Like many others exposed to Jeff’s arguments, I was rendered speechless by what he said.  Even if he was right, how could we get the evidence to back up his claims when no one in the DC press or DC teacher union leadership was doing the research to prove how corrupt the DC School system was, or how CD school policies were promoting gentrification and ethnic cleansing of the DC professional class? I told Jeff many times that I didn’t have the time or energy to do research on the DC school system, or lobby Congress to expose the corruption. I had enough to do fighting off destructive policies in New York City and New York State

  However, in the last three or four years, information has finally come out that has proved that EVERYTHING Jeff Canady was telling us in 2011 and 2012 was right.   Recently exposed graduation scandals in DC high schools where principals and DCPS officials were “cooking the books”  to make troubled schools seem successful were forcing reporters, education policy makers and politicians to look backward skeptically on all of the data used in shaping DCPS policy and conclude that the entire portrait of district success was a sham and that many of the teachers and principals forced out of the system had been unjustly terminated.  The portrait of the DC Public Schools as a great American success story was not only being undermined, it was being replaced by a narrative of which suggested that real DCPS story was one of ambition, profiteering, and careerism run amok at the expense of the city’s Black community.  Which not only tainted the engineers of school closings, teacher terminations and charter promotions in DC, but every foundation head, federal official and local business leader who insisted these policies be extended to other cities

 To reaffirm his portrait of a “cover up” of corruption, inefficiency and malfeasance in the DCPC leadership, Jeff just sent me a 2009 report on the DC Public Schools by the Government Accountability Office which was produced for the Committee on Government Affairs and Homeland Security of the US Senate.  Those who produced this report were not critical of the most devastating consequences of the DC School Reform- the closing or reorganization of nearly 50 schools and the removal of nearly 900 teachers, the majority of whom were Black. What they were critical of was the absence of reliable data systems for evaluating teachers, a complete lack of accountability on the part of staff members in the DCPS, and the almost complete absence of input of teachers, parents and community members into any policies relating to closing or transformation of schools. What came across in this report- produced nearly 9 years ago- was that extremely serious measures that affected the lives and careers of thousands of people and the education of tens of thousands of children were almost impossible to track systematically because there was little transparency or accountability in the manner in which they were implemented.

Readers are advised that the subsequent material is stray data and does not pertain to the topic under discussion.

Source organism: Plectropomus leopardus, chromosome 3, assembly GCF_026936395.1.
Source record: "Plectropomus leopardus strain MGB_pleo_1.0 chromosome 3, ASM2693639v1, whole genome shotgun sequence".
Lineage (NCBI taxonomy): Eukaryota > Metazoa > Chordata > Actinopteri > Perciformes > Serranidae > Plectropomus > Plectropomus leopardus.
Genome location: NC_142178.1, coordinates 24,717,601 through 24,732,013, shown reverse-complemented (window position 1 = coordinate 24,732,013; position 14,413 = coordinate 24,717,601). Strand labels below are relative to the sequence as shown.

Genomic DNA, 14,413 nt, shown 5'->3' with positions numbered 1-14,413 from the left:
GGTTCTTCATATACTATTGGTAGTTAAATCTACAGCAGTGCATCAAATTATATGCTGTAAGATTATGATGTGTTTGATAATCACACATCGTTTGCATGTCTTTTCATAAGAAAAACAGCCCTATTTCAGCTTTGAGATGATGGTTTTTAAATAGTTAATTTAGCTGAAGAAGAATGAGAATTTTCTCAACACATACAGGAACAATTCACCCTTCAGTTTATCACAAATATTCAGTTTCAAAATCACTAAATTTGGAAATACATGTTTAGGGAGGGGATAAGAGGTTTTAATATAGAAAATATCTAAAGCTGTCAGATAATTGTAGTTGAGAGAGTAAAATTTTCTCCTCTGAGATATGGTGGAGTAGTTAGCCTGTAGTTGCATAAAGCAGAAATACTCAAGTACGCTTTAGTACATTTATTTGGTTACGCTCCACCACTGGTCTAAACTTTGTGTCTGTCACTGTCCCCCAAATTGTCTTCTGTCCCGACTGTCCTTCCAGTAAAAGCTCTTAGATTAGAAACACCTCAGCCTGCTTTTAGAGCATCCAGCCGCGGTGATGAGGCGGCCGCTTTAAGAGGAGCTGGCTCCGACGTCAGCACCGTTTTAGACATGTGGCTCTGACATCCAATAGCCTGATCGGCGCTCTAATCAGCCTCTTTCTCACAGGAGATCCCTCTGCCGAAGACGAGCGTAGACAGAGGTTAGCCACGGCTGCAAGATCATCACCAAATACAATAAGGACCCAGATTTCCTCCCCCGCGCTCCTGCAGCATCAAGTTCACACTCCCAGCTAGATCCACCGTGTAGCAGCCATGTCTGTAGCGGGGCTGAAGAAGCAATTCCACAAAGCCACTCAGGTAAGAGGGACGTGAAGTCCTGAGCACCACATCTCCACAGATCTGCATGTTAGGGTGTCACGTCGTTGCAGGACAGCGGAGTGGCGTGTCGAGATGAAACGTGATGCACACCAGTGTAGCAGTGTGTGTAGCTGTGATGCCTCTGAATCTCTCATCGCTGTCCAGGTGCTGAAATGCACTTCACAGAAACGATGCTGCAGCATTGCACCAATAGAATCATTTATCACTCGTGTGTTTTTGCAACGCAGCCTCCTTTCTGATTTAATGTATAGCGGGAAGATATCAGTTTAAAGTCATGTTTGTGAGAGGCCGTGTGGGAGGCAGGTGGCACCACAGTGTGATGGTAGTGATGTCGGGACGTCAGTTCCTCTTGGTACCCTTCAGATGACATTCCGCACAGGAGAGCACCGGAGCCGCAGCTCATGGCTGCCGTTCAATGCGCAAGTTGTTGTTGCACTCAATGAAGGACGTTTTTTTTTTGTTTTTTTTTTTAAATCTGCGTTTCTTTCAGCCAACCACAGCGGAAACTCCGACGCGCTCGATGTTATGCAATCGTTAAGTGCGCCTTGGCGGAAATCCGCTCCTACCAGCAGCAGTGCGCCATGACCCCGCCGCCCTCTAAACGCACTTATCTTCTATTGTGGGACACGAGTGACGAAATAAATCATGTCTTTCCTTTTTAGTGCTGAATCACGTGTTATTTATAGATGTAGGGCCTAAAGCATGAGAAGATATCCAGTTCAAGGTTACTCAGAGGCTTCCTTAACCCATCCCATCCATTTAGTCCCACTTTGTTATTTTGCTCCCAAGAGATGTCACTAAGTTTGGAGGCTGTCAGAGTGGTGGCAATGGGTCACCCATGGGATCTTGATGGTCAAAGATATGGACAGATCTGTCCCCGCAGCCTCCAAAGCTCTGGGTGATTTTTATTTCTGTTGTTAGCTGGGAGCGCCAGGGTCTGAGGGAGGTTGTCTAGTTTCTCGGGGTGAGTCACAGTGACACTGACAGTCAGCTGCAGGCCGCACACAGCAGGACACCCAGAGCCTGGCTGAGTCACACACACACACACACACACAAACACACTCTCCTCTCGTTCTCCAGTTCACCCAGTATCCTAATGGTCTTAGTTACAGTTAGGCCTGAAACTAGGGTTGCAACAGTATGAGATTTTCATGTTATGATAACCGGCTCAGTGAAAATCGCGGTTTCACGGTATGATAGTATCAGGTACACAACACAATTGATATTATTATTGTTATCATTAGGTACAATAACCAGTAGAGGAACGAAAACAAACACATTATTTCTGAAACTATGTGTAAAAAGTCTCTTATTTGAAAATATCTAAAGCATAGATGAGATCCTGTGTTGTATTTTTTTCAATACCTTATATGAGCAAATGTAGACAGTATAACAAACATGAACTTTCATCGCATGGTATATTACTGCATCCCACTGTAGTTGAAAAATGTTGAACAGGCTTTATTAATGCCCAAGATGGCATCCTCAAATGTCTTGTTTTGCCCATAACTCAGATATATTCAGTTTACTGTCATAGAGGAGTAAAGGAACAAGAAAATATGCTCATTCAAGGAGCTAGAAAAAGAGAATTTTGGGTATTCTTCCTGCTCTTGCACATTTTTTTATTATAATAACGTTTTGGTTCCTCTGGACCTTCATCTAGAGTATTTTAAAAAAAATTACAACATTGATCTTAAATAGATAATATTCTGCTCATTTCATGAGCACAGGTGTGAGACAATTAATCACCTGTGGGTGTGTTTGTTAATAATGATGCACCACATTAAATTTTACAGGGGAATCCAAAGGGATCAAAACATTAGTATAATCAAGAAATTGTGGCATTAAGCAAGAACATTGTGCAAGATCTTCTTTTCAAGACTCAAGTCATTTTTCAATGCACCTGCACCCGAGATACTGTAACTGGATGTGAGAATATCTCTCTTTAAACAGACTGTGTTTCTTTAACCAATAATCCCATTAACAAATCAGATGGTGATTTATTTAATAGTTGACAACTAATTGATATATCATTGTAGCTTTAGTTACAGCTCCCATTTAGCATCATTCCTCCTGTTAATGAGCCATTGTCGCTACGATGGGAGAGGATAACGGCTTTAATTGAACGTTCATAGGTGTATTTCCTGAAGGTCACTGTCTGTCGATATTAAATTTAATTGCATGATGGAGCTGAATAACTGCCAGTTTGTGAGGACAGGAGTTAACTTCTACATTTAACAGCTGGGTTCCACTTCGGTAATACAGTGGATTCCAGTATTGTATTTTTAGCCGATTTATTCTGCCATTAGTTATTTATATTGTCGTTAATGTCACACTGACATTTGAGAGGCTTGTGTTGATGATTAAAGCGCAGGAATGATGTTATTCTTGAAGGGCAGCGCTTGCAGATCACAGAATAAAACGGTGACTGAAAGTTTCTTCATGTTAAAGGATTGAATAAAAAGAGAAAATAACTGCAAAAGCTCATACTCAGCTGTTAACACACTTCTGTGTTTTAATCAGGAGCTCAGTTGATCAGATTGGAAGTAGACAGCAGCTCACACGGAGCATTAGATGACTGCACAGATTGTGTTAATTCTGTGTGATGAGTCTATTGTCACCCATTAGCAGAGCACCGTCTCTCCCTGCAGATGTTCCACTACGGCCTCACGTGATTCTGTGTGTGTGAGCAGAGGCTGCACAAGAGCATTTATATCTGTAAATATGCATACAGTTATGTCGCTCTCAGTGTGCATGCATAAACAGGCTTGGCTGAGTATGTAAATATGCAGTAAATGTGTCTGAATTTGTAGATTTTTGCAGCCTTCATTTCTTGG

Reading this report, not only for what it said, but for what could be read between the lines, it is utterly reprehensible that no serious investigation by local reporters or the US Department of Education was launched in response.  Clearly, federal officials, the Washington Press and education policy makers around the country had such a stake in the DCPS measures being a great American success story that they overlooked problems that were in plain sight.

     The lesson here is devastating. To the degree that the policies currently being implemented in cities from LA to Miami to Chicago, Philadelphia and Buffalo were justified by invoking the DCPS model, what has happened in those places is compromised as well. And if you look closely you will see the same ugly dynamics- ethnic cleansing of teaching staffs, destabilization of neighborhoods, gentrification and demographic inversion.

    Jeff Canady calls these policies Eugenics. Given how much of what Jeff told us ten years ago has turned out to be true, I am not about to say he’s wrong.

Friday, March 2, 2018

The Message of the NYC Chancellor Search

To me, there is one simple message of the NYC Chancellor search fiasco: if you have national political ambitions, you have to support charter schools and ed tech as the path to education equity because that is what the big funders in the Democratic Party demand. New York City has been an outlier in both domains relative to other big cities ( LA, Philly, DC, Chicago etc) but under Carvahlo that would have changed. Will we get another Broad Award winner as our Chancellor, or will we preserve our outlier status? The next few weeks will be crucial. Teachers, parents, students, keep making your voices heard!

Thursday, March 1, 2018

The Best Chancellors Can Be Found in the Bronx!

What's up DeBlasio? Why are you looking to Florida for Chancellors when you can find them right here in the Bronx? Either Jamaal Bowman or Luis E Torreswould be great for the job, or if you want someone a little older, how about Regents Chair Betty Rosa? It is CRAZY to look out of town for people to run the NYC School System, coming up with candidates who get awards from Eli Broad of all people!  The guy who just turned your down wants to turn Miami into an all-charter district. How insulting is that to the students, teachers and parents who support the public schools of this great city! The Bronx is where the real education leaders can be found.